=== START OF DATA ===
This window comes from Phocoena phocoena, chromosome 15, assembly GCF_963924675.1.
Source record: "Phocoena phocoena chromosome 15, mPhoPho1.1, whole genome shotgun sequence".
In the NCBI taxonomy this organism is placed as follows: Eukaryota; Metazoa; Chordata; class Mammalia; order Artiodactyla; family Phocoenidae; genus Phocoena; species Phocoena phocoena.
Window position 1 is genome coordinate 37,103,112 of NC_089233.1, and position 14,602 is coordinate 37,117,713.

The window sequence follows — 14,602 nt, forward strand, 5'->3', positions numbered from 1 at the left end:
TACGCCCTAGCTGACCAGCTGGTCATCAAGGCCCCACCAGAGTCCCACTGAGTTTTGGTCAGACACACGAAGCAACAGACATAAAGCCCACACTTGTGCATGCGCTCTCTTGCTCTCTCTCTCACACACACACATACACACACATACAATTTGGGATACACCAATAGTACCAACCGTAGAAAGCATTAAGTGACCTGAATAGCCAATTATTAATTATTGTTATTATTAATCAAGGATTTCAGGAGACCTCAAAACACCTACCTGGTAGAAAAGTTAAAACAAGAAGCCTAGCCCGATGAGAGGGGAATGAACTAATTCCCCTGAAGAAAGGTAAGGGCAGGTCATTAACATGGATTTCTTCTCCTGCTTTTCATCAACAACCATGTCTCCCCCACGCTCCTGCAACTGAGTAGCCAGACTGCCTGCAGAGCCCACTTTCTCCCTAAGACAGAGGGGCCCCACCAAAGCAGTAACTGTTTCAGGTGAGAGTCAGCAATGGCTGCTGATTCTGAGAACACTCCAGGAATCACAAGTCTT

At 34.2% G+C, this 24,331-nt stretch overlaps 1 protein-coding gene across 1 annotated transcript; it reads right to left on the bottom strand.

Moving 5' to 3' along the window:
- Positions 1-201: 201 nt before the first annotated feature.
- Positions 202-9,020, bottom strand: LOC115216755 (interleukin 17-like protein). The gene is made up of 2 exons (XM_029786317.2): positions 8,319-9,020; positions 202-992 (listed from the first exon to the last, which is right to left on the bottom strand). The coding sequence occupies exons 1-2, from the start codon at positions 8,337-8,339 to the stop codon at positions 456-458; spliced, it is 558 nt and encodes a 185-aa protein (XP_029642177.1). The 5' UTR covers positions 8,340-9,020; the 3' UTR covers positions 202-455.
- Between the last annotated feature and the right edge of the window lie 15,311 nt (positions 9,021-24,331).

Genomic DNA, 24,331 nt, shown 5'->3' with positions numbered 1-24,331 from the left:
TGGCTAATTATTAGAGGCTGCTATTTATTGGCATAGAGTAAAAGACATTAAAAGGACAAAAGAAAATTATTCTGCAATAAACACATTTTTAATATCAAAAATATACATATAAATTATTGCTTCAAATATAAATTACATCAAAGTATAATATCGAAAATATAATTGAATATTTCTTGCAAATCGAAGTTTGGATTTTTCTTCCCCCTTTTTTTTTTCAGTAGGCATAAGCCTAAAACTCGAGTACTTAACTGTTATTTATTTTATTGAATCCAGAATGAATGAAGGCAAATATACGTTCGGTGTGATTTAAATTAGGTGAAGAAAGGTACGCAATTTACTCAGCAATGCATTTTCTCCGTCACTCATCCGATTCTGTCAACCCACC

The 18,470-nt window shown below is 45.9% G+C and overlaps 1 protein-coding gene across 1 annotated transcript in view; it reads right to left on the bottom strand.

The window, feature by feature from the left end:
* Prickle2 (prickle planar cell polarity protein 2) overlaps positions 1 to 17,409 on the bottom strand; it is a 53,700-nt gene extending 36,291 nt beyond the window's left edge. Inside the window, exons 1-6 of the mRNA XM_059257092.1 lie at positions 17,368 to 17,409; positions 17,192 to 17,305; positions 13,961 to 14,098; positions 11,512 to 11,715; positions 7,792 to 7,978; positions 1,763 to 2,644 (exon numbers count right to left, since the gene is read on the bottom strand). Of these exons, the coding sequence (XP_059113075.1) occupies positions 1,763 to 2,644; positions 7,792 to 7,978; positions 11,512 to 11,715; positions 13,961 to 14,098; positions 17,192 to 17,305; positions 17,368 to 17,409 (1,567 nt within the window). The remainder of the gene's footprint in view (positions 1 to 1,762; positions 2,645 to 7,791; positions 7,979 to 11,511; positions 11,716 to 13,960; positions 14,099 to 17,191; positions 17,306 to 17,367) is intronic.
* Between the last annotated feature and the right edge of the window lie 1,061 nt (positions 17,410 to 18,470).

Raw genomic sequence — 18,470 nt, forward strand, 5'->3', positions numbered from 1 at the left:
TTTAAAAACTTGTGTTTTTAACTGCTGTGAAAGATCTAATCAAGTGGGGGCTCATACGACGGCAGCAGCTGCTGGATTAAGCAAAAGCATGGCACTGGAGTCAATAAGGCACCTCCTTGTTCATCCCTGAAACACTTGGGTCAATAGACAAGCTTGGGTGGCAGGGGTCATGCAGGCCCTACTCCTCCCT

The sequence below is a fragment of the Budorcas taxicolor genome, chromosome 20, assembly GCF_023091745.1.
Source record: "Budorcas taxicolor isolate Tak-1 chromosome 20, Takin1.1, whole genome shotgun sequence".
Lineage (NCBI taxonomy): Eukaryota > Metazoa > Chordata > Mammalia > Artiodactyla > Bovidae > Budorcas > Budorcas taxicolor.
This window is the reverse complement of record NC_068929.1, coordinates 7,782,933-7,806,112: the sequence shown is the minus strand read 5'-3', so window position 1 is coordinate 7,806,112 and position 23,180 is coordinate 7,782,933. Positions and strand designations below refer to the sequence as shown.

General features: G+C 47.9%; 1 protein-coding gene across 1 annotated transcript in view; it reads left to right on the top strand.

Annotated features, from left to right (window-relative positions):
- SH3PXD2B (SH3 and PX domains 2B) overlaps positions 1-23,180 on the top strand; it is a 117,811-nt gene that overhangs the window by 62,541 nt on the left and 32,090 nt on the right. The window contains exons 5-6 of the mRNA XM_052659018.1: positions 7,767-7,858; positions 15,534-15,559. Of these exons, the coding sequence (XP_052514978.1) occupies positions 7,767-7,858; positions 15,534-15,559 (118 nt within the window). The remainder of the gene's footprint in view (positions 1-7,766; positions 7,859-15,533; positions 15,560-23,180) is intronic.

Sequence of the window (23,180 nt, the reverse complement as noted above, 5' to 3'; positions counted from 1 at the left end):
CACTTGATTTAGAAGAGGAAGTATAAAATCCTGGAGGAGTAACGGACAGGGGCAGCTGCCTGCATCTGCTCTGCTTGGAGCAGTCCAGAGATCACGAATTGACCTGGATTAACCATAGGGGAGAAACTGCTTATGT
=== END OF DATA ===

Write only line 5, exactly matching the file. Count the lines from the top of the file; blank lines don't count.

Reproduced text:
The window sequence follows — 14,602 nt, forward strand, 5'->3', positions numbered from 1 at the left end: